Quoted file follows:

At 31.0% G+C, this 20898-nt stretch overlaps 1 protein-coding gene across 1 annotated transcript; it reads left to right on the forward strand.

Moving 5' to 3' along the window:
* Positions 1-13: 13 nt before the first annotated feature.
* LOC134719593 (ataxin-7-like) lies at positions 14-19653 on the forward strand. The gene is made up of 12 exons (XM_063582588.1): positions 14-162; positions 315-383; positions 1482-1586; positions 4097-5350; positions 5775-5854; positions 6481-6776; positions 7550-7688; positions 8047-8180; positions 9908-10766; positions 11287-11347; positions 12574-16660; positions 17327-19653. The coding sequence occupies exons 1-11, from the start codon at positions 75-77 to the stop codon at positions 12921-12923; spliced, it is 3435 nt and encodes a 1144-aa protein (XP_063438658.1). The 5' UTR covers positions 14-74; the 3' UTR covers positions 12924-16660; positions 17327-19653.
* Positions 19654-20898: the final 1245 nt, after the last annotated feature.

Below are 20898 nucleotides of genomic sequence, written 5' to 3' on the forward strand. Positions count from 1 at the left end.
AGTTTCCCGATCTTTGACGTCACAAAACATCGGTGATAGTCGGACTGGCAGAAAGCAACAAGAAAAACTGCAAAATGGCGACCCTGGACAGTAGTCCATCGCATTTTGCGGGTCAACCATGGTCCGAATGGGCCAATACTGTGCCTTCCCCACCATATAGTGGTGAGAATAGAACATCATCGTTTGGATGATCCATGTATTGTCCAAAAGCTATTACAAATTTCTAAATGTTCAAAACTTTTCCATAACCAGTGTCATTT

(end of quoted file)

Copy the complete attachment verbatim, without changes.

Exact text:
At 31.0% G+C, this 20898-nt stretch overlaps 1 protein-coding gene across 1 annotated transcript; it reads left to right on the forward strand.

Moving 5' to 3' along the window:
* Positions 1-13: 13 nt before the first annotated feature.
* LOC134719593 (ataxin-7-like) lies at positions 14-19653 on the forward strand. The gene is made up of 12 exons (XM_063582588.1): positions 14-162; positions 315-383; positions 1482-1586; positions 4097-5350; positions 5775-5854; positions 6481-6776; positions 7550-7688; positions 8047-8180; positions 9908-10766; positions 11287-11347; positions 12574-16660; positions 17327-19653. The coding sequence occupies exons 1-11, from the start codon at positions 75-77 to the stop codon at positions 12921-12923; spliced, it is 3435 nt and encodes a 1144-aa protein (XP_063438658.1). The 5' UTR covers positions 14-74; the 3' UTR covers positions 12924-16660; positions 17327-19653.
* Positions 19654-20898: the final 1245 nt, after the last annotated feature.

Below are 20898 nucleotides of genomic sequence, written 5' to 3' on the forward strand. Positions count from 1 at the left end.
AGTTTCCCGATCTTTGACGTCACAAAACATCGGTGATAGTCGGACTGGCAGAAAGCAACAAGAAAAACTGCAAAATGGCGACCCTGGACAGTAGTCCATCGCATTTTGCGGGTCAACCATGGTCCGAATGGGCCAATACTGTGCCTTCCCCACCATATAGTGGTGAGAATAGAACATCATCGTTTGGATGATCCATGTATTGTCCAAAAGCTATTACAAATTTCTAAATGTTCAAAACTTTTCCATAACCAGTGTCATTT